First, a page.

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Edinburgh Fringe 2011

Debbie Does My Dad

Bobby Gordon

Genre: Drama


Bedlam Theatre - Venue 49


Low Down

Bobby Gordon tells the tale of an American adolescence with a difference: his dad is one of the biggest (no pun intended … well maybe a intended a little) porn stars of the 20th century. Growing up in “the shadow of his dad’s erection” was no easy feat; Gordon struggles to unite his own instinctive softness with his father’s much coveted hardness.


 Being told by your father that any of life’s problems can be solved by grabbing your dick is as confusing to a child as it is frustrating to a teenager when your dick is the very thing creating the problems in the first place. Gordon takes us through various stages of his pubescence describing in amusing detail his progression of sexual conquests. The one-man show culminates in Gordon’s proposal for a 21st century pornography featuring twenty-something intellectuals making rampantly passionate, yet highly egalitarian, love under a portrait of themselves at the Obama inauguration.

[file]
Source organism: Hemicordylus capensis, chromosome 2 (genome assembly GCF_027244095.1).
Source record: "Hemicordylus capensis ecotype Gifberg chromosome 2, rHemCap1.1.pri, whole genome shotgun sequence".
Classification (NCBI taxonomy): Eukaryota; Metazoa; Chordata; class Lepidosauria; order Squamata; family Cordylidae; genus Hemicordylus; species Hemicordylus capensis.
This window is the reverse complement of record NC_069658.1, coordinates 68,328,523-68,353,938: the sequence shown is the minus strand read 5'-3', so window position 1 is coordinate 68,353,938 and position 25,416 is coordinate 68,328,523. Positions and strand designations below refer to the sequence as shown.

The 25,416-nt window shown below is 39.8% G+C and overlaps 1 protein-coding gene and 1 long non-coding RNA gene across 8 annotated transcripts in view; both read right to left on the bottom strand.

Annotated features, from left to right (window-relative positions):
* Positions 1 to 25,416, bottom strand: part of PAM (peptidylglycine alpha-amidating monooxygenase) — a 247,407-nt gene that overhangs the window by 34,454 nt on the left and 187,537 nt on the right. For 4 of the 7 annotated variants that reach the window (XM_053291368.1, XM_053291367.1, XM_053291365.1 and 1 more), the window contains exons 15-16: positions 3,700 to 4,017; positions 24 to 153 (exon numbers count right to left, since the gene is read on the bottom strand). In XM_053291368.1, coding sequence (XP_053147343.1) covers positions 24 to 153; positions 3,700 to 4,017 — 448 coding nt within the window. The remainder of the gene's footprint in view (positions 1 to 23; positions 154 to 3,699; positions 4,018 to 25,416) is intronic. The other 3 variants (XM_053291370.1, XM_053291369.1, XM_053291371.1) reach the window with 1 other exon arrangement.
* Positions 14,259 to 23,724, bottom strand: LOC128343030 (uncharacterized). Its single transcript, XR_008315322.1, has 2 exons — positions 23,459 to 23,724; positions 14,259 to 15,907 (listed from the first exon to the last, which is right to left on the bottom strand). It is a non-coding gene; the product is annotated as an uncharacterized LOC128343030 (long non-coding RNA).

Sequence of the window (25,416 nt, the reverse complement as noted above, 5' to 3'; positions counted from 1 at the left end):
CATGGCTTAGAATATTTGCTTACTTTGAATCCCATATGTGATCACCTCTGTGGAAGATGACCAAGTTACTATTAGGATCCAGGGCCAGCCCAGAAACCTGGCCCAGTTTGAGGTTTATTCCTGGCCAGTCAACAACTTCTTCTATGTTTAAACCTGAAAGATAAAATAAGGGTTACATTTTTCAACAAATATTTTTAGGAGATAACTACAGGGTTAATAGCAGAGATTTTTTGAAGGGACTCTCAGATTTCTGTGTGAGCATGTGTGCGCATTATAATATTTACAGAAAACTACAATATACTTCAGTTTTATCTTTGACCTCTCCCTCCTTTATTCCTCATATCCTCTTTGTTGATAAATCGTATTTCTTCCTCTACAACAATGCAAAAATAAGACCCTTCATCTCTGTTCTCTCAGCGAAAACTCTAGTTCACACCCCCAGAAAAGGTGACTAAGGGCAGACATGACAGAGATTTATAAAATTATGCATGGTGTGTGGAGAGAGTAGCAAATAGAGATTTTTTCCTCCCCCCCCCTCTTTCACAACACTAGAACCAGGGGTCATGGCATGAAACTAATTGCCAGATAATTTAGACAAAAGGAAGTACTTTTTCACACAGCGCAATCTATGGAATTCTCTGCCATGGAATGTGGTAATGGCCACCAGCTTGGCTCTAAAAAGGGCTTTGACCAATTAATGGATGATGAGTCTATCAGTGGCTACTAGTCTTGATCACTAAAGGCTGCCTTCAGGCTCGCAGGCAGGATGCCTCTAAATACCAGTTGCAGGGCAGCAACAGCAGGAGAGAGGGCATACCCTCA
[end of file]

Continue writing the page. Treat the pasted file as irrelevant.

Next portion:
The show was received very well by men and women alike, however, at points the humour of the whole was replaced by moments of sentiment where Gordon earnestly portrayed the relationship with his parents and the struggle to find his own niche in life. These are certainly the weaker moments in the show and border on the kind of self-pitying teenage angst with no hint of irony that leaves the toes curled. Gordon’s representation of his mother is also somewhat cringe-worthy as its earnestness does not match the spirit of the rest of the show (particularly since Gordon is unintentionally comical, wrapped in a little red rug and speaking in falsetto).

However, despite these moments of misjudged seriousness when a little more awareness of the transience of his former teenage self’s issues may have been appropriate, Debbie Does My Dad is well worth a watch.  it delivers exaclty what it promises and could well be a must see for many British men.  In fact, I would urge all males between the ages of 14 and 25 to see it as it may offer a refreshing insight into the less-than-cool issues that hide under public male bravado. The audience left the auditorium with even the most cynical and macho softened round the edges.